Executive Director of the Lincoln Center Institute
For this column, I thought I’d stray a litle bit from my usual concerns,
namely the state of arts in education. Just a little bit, mind you: I want to
talk about a favorite television program and, after all, being aware of the impact
a powerful medium can have is part of my work. Besides, my concern today is certainly
as universal as anything I might deal with in my professional life: it is the
concern of a parent.
I enjoy good television. I do not believe that absolutely nothing besides Masterpiece
Theatre or Live from Lincoln Center is worth watching. I also don’t choose
my TV fare solely for its high-brow merits, any more than we at Lincoln Center
Institute choose our artistic repertory because it qualifies as “high art.” We
choose it because it is, without exception, of high aesthetic quality. Television,
too, has produced many works of great quality: they can be—dare I say it—art,
and watching them can be an aesthetic experience. By “aesthetic experience” I
mean, for example, an episode of ER that moves me because the script is strong,
and the characters are convincing and appealing. In their joys and tragedies
I can find reflections of the larger human condition, moments drawn from almost
frighteningly recognizable episodes of our own lives, and from the joys and tragedies
that touch us daily on the evening news.
More’s the pity to have witnessed what I can only qualify as a gratuitous
pull at the heartstrings. Dr. Carter left ER last week after 11 years on the
show. He gave a moving speech to his fellow emergency room doctors and nurses
and then he was gone. Forever. I hoped to be able to bask in the afterglow of
the season’s finale, with that happy-sad feeling one reserves for departing
old friends and good TV cliffhangers. However, the show did not end with Dr.
Carter’s leaving: it ended with a ten-year old boy named Alex, son of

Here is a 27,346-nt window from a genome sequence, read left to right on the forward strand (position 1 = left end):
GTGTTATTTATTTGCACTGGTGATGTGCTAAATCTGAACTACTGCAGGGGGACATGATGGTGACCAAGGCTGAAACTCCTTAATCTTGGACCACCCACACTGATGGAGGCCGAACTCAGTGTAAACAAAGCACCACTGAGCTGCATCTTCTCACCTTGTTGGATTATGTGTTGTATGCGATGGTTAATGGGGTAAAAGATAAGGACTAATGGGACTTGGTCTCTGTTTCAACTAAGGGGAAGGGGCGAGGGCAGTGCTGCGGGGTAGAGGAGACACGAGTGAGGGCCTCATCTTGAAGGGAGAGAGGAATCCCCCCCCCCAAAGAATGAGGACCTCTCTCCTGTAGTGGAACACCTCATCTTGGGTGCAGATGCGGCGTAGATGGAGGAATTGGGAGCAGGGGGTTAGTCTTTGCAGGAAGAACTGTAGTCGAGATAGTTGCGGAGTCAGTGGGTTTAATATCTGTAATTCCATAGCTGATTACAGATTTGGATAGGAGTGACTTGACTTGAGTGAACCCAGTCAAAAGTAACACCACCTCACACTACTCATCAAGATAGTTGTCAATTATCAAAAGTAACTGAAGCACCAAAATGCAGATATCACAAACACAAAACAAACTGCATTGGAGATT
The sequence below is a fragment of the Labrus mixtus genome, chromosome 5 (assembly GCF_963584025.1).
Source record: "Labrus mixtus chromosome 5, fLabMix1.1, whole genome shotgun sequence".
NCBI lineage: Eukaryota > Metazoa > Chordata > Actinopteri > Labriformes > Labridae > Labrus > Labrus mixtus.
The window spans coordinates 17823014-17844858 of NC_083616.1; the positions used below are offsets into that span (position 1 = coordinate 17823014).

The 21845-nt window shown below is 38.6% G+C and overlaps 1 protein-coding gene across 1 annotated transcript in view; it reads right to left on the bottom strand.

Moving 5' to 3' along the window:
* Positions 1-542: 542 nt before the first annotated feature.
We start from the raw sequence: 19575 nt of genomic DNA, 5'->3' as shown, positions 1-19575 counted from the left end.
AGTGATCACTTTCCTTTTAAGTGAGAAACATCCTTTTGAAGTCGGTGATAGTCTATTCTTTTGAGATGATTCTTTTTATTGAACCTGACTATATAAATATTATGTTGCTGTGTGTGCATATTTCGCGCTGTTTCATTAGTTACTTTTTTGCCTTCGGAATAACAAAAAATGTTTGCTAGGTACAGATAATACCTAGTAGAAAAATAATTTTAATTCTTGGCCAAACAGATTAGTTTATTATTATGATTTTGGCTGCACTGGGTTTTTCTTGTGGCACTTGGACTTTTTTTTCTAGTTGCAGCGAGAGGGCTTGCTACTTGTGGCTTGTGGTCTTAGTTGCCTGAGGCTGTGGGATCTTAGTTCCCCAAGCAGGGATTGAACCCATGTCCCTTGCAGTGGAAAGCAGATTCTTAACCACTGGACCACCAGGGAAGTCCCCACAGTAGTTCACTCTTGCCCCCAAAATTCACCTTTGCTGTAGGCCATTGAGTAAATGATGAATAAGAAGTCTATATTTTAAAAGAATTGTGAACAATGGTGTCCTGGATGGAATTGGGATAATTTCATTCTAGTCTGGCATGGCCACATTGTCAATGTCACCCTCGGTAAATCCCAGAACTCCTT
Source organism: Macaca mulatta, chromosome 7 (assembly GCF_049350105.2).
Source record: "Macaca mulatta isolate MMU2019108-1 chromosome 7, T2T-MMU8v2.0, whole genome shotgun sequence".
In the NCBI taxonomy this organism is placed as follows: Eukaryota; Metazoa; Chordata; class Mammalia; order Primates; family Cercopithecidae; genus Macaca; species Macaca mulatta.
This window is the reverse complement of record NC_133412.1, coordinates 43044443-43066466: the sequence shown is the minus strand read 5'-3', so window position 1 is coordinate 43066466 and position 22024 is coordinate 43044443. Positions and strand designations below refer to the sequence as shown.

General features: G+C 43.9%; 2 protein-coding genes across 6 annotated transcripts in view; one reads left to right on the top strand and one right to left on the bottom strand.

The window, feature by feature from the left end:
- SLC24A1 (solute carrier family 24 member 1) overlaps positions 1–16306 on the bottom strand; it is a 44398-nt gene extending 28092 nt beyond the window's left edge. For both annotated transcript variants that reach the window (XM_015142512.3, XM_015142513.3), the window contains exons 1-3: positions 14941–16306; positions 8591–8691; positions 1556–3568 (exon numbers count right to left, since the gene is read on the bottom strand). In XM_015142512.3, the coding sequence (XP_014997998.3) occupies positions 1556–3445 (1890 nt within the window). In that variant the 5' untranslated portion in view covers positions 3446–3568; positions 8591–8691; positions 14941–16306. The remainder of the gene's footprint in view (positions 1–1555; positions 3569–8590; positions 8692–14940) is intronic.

a nurse, running away from home, hitching down the highway, on his quest to
find his father. He is picked up by a man in a truck. Gone. End of show. The
scene was haunting, chilling, surreal. And I hated it.
I fear this as much as any parent. Kids are abducted all year long, from home,
from school, from stores, from churches and temples. All of us dread the phone
call, the empty space in the playground. We don’t need the fear assault
from the frames of our favorite TV shows. But it is not only on our behalf that
I resented that ending. Television should not exacerbate this—all too realistic—fear.
There is a distinction between a parental warning, cautiously thought out,
and an emotional manipulation, accompanied by strategic shots and subliminal
music (or uneasy silence) depicting children being picked up by strangers.
The fact that we do not know—won’t know for months—how the
story resolves itself, makes it worse. It departs from reality in favor of blatant
pandering to the morbid thrill. Maybe the truck driver will turn out to be a
good Samaritan and will immediately call the boy’s mother from his cell
phone. Maybe the worst will happen. Not knowing may be good strategy to keep
the show’s fans in thrall, but is that strategy worth crossing the moral
line into territory where our worst fears are trivialized in the name of ratings?
I do not bristle when I see the grittiness of life shown on TV, and I do not
wish to debate whether TV depicts too much violence and sex. Simply, I wish to
present a plea to the decisionmakers in the world of television, and, indeed,
all media: when your product has the rare and delightful opportunity to be both
entertainment and art, please keep the art in entertainment.#
Scott Noppe-Brandon is the Executive Director of the Lincoln Center Institute
for the Arts in Education. www.lcinstitute.org